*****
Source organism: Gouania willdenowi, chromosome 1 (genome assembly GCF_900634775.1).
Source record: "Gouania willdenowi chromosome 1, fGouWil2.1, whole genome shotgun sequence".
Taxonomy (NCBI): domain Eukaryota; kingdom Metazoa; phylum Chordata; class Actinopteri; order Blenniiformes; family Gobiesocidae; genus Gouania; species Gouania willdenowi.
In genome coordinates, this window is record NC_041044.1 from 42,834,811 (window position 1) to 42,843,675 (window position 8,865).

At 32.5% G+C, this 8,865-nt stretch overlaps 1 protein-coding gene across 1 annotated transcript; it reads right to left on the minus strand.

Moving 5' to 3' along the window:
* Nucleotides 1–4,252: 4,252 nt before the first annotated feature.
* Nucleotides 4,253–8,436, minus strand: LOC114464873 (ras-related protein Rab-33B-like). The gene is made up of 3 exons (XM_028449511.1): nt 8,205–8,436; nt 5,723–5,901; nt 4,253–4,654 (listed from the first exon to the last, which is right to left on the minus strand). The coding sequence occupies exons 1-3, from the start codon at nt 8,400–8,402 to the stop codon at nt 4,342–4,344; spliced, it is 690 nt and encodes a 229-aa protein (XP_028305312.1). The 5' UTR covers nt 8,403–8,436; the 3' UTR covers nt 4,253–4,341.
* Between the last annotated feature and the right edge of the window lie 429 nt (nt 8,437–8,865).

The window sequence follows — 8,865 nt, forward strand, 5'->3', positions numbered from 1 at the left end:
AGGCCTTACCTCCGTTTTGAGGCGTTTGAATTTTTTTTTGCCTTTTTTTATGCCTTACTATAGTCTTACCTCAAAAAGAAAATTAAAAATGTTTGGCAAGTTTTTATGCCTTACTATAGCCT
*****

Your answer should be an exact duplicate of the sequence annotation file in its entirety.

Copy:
Source organism: Gouania willdenowi, chromosome 1 (genome assembly GCF_900634775.1).
Source record: "Gouania willdenowi chromosome 1, fGouWil2.1, whole genome shotgun sequence".
Taxonomy (NCBI): domain Eukaryota; kingdom Metazoa; phylum Chordata; class Actinopteri; order Blenniiformes; family Gobiesocidae; genus Gouania; species Gouania willdenowi.
In genome coordinates, this window is record NC_041044.1 from 42,834,811 (window position 1) to 42,843,675 (window position 8,865).

At 32.5% G+C, this 8,865-nt stretch overlaps 1 protein-coding gene across 1 annotated transcript; it reads right to left on the minus strand.

Moving 5' to 3' along the window:
* Nucleotides 1–4,252: 4,252 nt before the first annotated feature.
* Nucleotides 4,253–8,436, minus strand: LOC114464873 (ras-related protein Rab-33B-like). The gene is made up of 3 exons (XM_028449511.1): nt 8,205–8,436; nt 5,723–5,901; nt 4,253–4,654 (listed from the first exon to the last, which is right to left on the minus strand). The coding sequence occupies exons 1-3, from the start codon at nt 8,400–8,402 to the stop codon at nt 4,342–4,344; spliced, it is 690 nt and encodes a 229-aa protein (XP_028305312.1). The 5' UTR covers nt 8,403–8,436; the 3' UTR covers nt 4,253–4,341.
* Between the last annotated feature and the right edge of the window lie 429 nt (nt 8,437–8,865).

The window sequence follows — 8,865 nt, forward strand, 5'->3', positions numbered from 1 at the left end:
AGGCCTTACCTCCGTTTTGAGGCGTTTGAATTTTTTTTTGCCTTTTTTTATGCCTTACTATAGTCTTACCTCAAAAAGAAAATTAAAAATGTTTGGCAAGTTTTTATGCCTTACTATAGCCT